It is really weird to me that Cleveland and Miami have the two most complete tackles in the NFL, but it is true. As for the one that played on a good team, Staley, he came into this year as a long, athletic pass protector. He left the year as a brutal run blocker that could protect well enough on play-action passes. He is just one of many 49ers players that either broke out, or were rejuvenated due to the arrival of new coach Jim Harbaugh.
1. Ben Grubbs, Baltimore
2. Jahri Evans, New Orleans
3. Logan Mankins, New England
With these three guards you get each end of the spectrum, and one in the middle. Grubbs is a bulldozer in the running game, and Evans is a nimble pass blocker that is athletic enough to pull around on draws and screen passes. In the middle is Mankins, who can do it all, just not at as high of a level as the first two.
1. Nick Mangold, New York Jets
2. Ryan Kalil, Carolina
Mangold is still the game's best center, despite the Jets' struggles on offense this year. Kalil is the opposite, a young up-and-comer that was the versatile anchor of a suddenly exciting offense in Carolina.
O Wild Card
1. Cam Newton, Carolina
2. Tim Tebow, Denver
Ok, I know Arian Foster, Wes Welker and perhaps even Jason Witten are more deserving. That being said, these were the two most interesting and polarizing players in the league, and they each have unique skill sets that would allow me to use them all over the field. Can you imagine if my team rolled out a lineup of Rodgers in the shotgun, Johnson and Wallace out wide, Gronkowski a tight end, Newton in the slot and Tebow at H-back? How would you defend that. There is so much speed and power on the field, along with three guys that can throw. I want to see that formation.


1.Jared Allen, Minnesota
2. Jason Pierre-Paul, New York Giants
3. Chris Long, St. Louis
While the Vikings struggled as a whole, Allen made sure their opponents knew they were in a fight each week. The bull-rusher led the league in sacks, and is as physical an end as there is in football today. Pierre-Paul and Long get the nod over Jason Babin because they are both better against the run, and each is a double-digit sack performer. Also, Long is immovable at the point of attack and did an amazing job of fighting double-teams all year on a beaten up defense.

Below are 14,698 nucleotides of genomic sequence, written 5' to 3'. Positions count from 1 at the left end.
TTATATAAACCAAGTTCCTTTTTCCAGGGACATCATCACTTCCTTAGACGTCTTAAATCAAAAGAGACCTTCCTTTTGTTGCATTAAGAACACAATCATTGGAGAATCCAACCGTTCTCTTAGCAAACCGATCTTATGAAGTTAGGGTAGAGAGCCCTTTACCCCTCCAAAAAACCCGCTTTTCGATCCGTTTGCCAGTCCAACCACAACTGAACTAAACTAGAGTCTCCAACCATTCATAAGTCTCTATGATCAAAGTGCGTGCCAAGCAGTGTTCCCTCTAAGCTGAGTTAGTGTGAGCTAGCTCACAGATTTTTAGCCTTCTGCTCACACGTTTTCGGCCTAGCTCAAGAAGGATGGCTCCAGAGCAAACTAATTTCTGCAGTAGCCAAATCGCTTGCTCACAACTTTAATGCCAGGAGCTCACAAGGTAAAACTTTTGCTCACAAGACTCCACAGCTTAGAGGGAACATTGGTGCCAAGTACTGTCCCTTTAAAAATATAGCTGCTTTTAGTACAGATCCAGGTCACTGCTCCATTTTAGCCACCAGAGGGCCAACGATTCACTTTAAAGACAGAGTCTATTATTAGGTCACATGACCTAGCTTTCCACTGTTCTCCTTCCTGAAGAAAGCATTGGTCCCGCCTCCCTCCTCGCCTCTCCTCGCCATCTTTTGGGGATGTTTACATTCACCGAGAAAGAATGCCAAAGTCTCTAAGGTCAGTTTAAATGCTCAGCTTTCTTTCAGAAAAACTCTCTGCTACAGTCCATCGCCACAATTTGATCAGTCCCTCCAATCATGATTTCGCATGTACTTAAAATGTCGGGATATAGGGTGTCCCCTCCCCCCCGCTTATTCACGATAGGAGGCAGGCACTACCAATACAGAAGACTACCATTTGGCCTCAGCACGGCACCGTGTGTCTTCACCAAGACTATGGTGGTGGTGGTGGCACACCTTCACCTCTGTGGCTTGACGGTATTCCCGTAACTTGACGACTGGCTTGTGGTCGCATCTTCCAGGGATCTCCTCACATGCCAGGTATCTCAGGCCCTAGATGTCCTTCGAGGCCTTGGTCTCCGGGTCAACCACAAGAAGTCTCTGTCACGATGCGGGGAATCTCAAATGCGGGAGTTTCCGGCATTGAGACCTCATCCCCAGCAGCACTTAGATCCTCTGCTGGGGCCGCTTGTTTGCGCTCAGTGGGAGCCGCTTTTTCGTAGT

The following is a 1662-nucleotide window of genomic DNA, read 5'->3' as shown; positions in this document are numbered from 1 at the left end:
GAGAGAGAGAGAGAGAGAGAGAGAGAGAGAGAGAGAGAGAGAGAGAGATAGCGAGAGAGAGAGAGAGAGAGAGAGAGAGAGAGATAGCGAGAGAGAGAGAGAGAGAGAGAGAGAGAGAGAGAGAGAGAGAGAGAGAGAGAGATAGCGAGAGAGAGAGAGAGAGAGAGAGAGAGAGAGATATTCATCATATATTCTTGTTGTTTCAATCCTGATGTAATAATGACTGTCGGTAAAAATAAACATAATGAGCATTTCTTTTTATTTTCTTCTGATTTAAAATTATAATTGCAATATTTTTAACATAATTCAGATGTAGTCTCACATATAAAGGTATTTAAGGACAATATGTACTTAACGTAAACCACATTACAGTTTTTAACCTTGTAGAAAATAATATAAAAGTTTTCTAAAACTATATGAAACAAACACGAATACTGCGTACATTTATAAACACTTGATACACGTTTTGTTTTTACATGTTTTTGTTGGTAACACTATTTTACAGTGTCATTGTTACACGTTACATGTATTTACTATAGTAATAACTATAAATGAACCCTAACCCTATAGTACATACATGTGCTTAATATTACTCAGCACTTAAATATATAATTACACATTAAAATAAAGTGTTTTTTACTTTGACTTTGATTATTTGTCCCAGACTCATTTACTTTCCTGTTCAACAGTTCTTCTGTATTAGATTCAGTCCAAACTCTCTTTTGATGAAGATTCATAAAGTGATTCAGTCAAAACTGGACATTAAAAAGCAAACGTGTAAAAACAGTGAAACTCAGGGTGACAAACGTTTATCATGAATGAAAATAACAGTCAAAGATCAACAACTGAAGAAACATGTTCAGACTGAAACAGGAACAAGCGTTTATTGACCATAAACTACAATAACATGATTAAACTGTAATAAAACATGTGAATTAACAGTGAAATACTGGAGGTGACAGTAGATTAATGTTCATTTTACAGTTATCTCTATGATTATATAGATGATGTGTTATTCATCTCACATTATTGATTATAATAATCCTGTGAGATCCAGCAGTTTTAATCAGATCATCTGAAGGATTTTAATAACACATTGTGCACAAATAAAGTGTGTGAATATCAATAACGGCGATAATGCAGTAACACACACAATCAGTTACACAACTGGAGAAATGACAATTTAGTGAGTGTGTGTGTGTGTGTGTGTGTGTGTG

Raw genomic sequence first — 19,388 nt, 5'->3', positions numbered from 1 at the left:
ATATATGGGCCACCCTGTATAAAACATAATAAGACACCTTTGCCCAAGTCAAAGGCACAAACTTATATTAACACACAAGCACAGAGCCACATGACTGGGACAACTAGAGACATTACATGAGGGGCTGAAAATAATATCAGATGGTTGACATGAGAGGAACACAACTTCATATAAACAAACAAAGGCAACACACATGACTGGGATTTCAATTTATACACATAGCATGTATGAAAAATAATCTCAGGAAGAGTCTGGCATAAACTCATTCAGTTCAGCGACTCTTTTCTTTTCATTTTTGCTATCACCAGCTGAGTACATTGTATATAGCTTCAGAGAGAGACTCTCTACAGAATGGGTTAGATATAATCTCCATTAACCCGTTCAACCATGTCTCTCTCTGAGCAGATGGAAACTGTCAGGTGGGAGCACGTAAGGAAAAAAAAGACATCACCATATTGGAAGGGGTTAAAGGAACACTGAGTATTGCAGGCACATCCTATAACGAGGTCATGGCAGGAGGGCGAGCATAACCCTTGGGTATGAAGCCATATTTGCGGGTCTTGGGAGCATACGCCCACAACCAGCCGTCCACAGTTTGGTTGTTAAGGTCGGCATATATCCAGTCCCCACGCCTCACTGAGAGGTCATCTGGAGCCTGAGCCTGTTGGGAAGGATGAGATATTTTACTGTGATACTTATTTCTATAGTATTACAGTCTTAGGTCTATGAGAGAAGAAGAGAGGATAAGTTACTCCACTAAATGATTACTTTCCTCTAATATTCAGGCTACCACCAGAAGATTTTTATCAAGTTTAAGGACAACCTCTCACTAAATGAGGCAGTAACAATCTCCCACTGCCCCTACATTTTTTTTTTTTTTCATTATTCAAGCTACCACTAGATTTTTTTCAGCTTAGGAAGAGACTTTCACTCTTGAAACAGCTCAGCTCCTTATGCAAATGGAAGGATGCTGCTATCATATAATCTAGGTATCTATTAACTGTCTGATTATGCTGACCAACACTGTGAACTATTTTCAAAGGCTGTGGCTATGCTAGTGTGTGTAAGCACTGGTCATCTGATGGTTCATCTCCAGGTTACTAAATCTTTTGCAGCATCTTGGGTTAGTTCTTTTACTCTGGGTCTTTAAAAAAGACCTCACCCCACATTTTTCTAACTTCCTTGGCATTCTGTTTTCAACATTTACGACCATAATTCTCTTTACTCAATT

1. Justin Smith, San Francisco
2. Geno Atkins, Cincinnati
3. Vince Wilfork, New England
Smith has been overlooked for the majority of his career, but he was absolutely beastly this year. He led the league's best run defense at tackle, but also led all DT's in sacks with 7.5. Atkins helped turn the Bengals defense back into what it was in 2009, and was also a pass rush threat on the inside. Wilfork is the league's ideal 3-4 nose tackle, but was even dominant playing out of position as a "3" technique in New England's new 4-3. He didn't complain about it either. Note how a truly great defensive lineman handles that situation, Albert Haynesworth.
1. Terrell Suggs, Baltimore
2. DeMarcus Ware, Dallas
3. Tamba Hali, Kansas City
It is certainly a new era when all of the best outside linebackers in the league are known for being pass rushers. But, thanks to Lawrence Taylor, Dick LeBeau and rule changes that have geared the game towards passing, this is where we are. Ware is a pure pass rusher, and was lethal off the edge again this year. But, Suggs and Hali were complete players, staying firm against the run and making plays in pass coverage.
1. Patrick Willis, San Francisco
2. London Fletcher, Washington
3. Derrick Johnson, Kansas City
Willis missed some time this year, but you would be hard pressed to find anybody around the league that thinks there is a better inside linebacker. Fletcher is another guy that has been overlooked recently, but the savvy veteran is an absolute tackling machine that is still making plays on a salty Redskins defense that was hung out to dry by its offense all too often. Johnson, along with Hali, shows that there is hope for defense in KC. Both were great this year against the run and pass, and the return of Eric Berry to the Chiefs' secondary should make an already good defense really fun to watch next year.